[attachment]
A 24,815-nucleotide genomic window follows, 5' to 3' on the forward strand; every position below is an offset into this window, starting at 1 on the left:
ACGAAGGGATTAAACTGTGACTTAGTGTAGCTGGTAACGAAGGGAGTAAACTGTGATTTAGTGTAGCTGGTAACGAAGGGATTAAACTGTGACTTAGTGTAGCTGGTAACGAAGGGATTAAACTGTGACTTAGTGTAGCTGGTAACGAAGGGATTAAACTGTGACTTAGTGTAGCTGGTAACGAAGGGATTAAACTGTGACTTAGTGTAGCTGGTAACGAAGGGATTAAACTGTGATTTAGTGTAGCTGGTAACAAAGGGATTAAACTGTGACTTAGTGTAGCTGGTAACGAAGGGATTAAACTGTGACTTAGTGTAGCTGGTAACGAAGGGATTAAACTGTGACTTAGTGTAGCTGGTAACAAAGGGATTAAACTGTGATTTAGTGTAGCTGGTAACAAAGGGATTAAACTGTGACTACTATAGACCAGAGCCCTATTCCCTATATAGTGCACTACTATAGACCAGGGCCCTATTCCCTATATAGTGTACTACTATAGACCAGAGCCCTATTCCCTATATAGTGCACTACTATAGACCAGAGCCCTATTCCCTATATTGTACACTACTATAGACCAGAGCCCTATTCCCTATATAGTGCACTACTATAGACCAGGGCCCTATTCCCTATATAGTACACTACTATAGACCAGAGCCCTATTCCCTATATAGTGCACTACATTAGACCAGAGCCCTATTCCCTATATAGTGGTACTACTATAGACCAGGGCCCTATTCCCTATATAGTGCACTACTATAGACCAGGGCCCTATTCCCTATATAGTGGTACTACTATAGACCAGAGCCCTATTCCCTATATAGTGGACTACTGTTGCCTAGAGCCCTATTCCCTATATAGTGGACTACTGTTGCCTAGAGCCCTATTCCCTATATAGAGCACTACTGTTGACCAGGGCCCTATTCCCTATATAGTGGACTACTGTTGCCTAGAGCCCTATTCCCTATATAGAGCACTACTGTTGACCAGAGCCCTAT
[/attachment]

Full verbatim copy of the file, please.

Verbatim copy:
A 24,815-nucleotide genomic window follows, 5' to 3' on the forward strand; every position below is an offset into this window, starting at 1 on the left:
ACGAAGGGATTAAACTGTGACTTAGTGTAGCTGGTAACGAAGGGAGTAAACTGTGATTTAGTGTAGCTGGTAACGAAGGGATTAAACTGTGACTTAGTGTAGCTGGTAACGAAGGGATTAAACTGTGACTTAGTGTAGCTGGTAACGAAGGGATTAAACTGTGACTTAGTGTAGCTGGTAACGAAGGGATTAAACTGTGACTTAGTGTAGCTGGTAACGAAGGGATTAAACTGTGATTTAGTGTAGCTGGTAACAAAGGGATTAAACTGTGACTTAGTGTAGCTGGTAACGAAGGGATTAAACTGTGACTTAGTGTAGCTGGTAACGAAGGGATTAAACTGTGACTTAGTGTAGCTGGTAACAAAGGGATTAAACTGTGATTTAGTGTAGCTGGTAACAAAGGGATTAAACTGTGACTACTATAGACCAGAGCCCTATTCCCTATATAGTGCACTACTATAGACCAGGGCCCTATTCCCTATATAGTGTACTACTATAGACCAGAGCCCTATTCCCTATATAGTGCACTACTATAGACCAGAGCCCTATTCCCTATATTGTACACTACTATAGACCAGAGCCCTATTCCCTATATAGTGCACTACTATAGACCAGGGCCCTATTCCCTATATAGTACACTACTATAGACCAGAGCCCTATTCCCTATATAGTGCACTACATTAGACCAGAGCCCTATTCCCTATATAGTGGTACTACTATAGACCAGGGCCCTATTCCCTATATAGTGCACTACTATAGACCAGGGCCCTATTCCCTATATAGTGGTACTACTATAGACCAGAGCCCTATTCCCTATATAGTGGACTACTGTTGCCTAGAGCCCTATTCCCTATATAGTGGACTACTGTTGCCTAGAGCCCTATTCCCTATATAGAGCACTACTGTTGACCAGGGCCCTATTCCCTATATAGTGGACTACTGTTGCCTAGAGCCCTATTCCCTATATAGAGCACTACTGTTGACCAGAGCCCTAT